A young northern Indiana company has built a partnership with the U.S. Navy on an emerging digital technology. SIMBA Chain Inc., born out of a Defense Advanced Research Projects Agency-funded collaboration between Plymouth-based Indiana Technology and Manufacturing Co. and the University of Notre Dame Center for Research Computing, will work with the Naval Air Systems Command on blockchain-centered systems for tracking aviation parts. Currently, SIMBA Chain says, the parts are tracked manually, on-paper and entered into a database.

In an interview with Inside INdiana Business, SIMBA Chain Chief Executive Officer Joel Neidig described how the partnership came together. He says the startup got its "legs" through the DARPA funding, then built connections. "The other thing is that we're part of the Department of Defense Blockchain Community of Interest, and so they reached out to industry partners to solve problems and we -- as a startup -- we have an innovative way of doing that easily and in an efficient way," Neidig says. He adds the company is also part of groups establishing early standards for blockchain.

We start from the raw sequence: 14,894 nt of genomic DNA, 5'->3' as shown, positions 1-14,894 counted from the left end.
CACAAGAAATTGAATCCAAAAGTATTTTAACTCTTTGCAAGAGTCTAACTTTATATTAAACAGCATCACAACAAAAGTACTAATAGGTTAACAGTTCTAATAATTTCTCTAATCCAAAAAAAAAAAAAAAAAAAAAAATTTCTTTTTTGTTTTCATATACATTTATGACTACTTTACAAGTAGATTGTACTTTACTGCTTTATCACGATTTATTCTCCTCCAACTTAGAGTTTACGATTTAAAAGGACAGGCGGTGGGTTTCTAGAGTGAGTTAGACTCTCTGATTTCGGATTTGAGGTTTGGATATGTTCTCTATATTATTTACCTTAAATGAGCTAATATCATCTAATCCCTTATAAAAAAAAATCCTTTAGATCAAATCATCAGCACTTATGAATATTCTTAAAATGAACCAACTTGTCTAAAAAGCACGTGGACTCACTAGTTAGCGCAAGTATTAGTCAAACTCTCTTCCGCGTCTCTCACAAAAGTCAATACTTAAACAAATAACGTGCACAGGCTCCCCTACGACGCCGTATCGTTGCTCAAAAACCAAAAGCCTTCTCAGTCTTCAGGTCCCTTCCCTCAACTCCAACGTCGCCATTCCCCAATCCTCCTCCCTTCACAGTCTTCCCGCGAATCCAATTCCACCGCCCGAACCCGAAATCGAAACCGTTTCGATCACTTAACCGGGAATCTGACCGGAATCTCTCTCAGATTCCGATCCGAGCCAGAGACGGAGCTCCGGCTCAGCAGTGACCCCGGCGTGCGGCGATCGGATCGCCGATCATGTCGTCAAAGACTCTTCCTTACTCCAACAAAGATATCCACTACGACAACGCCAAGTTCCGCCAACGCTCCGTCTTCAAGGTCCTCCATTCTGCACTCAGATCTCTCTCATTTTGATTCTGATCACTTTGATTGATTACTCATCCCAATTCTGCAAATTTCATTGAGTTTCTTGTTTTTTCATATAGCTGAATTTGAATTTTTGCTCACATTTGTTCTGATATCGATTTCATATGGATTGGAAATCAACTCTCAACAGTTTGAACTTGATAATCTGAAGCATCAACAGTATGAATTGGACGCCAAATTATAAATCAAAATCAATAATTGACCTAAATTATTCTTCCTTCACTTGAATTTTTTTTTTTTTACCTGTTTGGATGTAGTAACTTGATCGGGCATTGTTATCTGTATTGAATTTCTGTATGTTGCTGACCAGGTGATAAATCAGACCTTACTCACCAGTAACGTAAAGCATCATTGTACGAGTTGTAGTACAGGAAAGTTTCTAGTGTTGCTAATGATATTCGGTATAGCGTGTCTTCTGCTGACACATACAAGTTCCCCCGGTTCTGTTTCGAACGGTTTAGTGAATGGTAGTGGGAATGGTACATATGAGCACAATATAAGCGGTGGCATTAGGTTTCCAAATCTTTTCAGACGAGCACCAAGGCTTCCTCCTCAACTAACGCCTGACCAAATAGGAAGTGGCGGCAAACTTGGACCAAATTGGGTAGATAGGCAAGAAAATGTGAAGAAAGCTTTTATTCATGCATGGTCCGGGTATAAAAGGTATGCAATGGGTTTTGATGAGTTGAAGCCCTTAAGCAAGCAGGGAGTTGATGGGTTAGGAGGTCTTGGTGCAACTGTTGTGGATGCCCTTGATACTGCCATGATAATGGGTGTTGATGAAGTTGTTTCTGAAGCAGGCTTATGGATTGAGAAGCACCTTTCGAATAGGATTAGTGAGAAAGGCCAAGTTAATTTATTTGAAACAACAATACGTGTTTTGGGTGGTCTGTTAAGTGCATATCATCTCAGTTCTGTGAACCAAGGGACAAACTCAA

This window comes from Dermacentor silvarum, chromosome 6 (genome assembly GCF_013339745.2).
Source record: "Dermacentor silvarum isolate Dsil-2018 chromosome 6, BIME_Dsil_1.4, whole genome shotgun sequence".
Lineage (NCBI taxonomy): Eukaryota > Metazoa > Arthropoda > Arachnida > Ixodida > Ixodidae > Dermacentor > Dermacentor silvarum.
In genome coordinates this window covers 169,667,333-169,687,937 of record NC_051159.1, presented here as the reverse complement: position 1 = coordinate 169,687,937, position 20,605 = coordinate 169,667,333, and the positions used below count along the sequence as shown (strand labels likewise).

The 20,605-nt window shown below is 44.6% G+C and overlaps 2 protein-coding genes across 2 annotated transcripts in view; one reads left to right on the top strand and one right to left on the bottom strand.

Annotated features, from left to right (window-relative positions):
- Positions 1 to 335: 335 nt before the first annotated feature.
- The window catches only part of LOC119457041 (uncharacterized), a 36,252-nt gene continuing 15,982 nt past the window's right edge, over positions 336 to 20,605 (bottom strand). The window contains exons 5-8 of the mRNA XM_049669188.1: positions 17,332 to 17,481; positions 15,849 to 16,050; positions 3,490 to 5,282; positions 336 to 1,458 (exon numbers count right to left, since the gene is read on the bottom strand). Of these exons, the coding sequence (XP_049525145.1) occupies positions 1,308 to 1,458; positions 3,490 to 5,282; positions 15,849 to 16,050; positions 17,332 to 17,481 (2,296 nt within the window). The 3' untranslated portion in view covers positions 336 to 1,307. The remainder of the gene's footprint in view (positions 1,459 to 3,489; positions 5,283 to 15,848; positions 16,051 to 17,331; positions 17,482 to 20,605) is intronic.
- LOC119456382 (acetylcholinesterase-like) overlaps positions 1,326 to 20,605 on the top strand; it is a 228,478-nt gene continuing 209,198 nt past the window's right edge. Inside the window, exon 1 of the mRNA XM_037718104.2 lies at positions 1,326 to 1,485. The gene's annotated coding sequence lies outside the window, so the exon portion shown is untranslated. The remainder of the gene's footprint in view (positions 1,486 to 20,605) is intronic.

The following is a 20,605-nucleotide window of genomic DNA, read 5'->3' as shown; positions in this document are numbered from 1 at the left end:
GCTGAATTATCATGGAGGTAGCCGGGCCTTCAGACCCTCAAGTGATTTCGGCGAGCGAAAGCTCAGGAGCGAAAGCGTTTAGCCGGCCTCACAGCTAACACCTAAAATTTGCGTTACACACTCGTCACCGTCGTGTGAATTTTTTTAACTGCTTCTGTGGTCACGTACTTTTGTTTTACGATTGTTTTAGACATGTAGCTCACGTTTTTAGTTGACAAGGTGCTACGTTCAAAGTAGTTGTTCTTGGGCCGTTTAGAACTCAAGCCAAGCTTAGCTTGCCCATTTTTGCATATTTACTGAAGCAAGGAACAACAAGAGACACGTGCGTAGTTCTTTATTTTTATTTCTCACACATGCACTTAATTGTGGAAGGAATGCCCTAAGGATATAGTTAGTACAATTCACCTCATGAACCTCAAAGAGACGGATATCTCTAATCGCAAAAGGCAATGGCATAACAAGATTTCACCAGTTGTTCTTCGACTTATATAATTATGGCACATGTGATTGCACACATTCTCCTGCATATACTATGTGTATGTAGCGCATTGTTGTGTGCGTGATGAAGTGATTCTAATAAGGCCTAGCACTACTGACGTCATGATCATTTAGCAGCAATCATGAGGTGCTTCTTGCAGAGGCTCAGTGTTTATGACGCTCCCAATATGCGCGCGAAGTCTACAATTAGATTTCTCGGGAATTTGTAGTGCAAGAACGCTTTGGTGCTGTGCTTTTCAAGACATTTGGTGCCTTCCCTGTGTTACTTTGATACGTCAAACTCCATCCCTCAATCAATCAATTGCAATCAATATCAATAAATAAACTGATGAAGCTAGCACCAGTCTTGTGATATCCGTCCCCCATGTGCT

The agreement allows the Navy to access chain code and SIMBA Chain-developed protocols to help with big data needs. In a news release, the company says "the goal of the agreement is to develop a conceptual architecture for what a connected and visible supply chain could look like. A major hurdle is information assurance and accreditation for a distributed information system, a sizable departure from a centrally controlled database architecture the DoD is currently comfortable operating."

Navy Logistics Management Specialist George Blackwood says using blockchain will improve visibility, anti-tampering, traceability and data transparency in the supply chain. You can connect to more about the agreement by clicking here. Neidig has written more about the uses of blockchain in logistics, which you can connect to by clicking here.